It has been known for some time that lager yeast, i.e. Saccharomyces pastorianus, is a hybrid of Saccharomyces cerevisiae (ale yeast) and another ‘lager species’ of Saccharomyces. Libkind et al. (2011) recently discovered a new species of Saccharomyces, named Saccharomyces eubayanus, in the forests of Patagonia, and since it genetically matches the non-cerevisiae part of the pastorianus-genome, it now appears as if the ‘other parent’ has been found. Lager yeast is known for its capability of fermenting at low temperatures, and it is believed that this trait has been inherited from S. eubayanus. Because of the recent discovery, there hasn’t been much research on S. eubayanus yet, but I thought I’d try to brew a small test batch with the yeast this weekend on my old brewing equipment. I’m not really sure what kind of flavor profile to expect from S. eubayanus, but I’m assuming it will be quite estery and ‘non-clean’. The malt bill will be simple, featuring 80% Pale Ale malt, 10% Munich malt, 5% Crystal and 5% wheat, and I will aim for an OG around 1.050. I plan on mashing quite low, since from experience with experimental fermentations in the lab, S. eubayanus ferments quite slowly and attenuates relatively poorly. I will be aiming for about 30 IBU, and will hop with something I have available in the freezer, i.e. most likely Simcoe (since I have some 2011 harvest leaf hops I want to use up). I plan on fermenting at 12° C, as I want to minimize any potential esters and funky flavors.
Today I got a nice package in the mail, containing six beers from the Myrkkyluostari homebrewery. The beers include a couple of all-brett beers, a wheat kriek, a smoked kölsch and a quadrupel. Should be really interesting trying these out, as these are styles I don’t have much experience with! I also have a lot of other homebrews (not my own) to try out, so will be organizing a small ‘homebrew tasting’ next weekend, where me and a couple of friends will taste through at least 25 different homebrewed beers. I’ll post thorough comments on the beers after the tasting!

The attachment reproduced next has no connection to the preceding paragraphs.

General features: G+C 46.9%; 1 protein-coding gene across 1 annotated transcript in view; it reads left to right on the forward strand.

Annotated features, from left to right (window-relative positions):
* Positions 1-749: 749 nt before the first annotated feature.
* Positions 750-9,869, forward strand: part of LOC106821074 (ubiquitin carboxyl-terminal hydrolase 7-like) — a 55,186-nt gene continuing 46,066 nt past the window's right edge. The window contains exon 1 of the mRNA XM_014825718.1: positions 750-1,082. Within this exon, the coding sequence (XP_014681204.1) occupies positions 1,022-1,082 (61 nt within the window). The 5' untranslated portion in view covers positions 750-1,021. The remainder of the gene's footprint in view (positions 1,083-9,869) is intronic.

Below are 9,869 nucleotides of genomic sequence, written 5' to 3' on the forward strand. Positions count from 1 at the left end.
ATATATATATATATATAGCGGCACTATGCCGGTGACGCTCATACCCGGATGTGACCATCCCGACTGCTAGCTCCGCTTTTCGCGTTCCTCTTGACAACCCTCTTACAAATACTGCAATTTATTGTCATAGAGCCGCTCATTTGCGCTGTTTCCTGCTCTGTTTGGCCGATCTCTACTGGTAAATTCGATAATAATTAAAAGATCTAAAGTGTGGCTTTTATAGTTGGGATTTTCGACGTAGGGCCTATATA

I apologize for the lack of activity on the blog. We still haven’t got our ‘garage brewery’ up and running, so there has been no new homebrews. We hope to get it finished before the end of February, and will probably post some pictures at some point. Yesterday we bottled the Citra Pale Ale mentioned here, and it had a really nice hop aroma so am looking forward to trying it in a couple of weeks. The gravity had fallen to 1.013 from 1.054 giving the beer an ABV of 5.4%. As soon as we get the new ‘garage brewery’ up and running, I’ll brew an Imperial IPA for the summer (focusing mostly on Amarillo, Cascade, Centennial, and Simcoe), a Christmas Porter for the next winter (so it gets enough maturation time), a noble-hopped Pilsner for the summer, a Mosaic single-Hop IPA (or APA) to try out the hop, and finally a Blueberry Sour Ale (will try a turbid mash with pilsner malt and raw wheat, hop with some old 2010 hops from the freezer, pitch with Wyeast 3763 Roeselare Ale Blend, and secondary age with a couple of kg of blueberries for 18 months). I’m actually not that big of a fan of sour beer, but the thought of a dry, sparkly, refreshing and blueberry-flavored beer (for Summer 2015) is intriguing. Stay tuned for some scientific posts in the close future as well.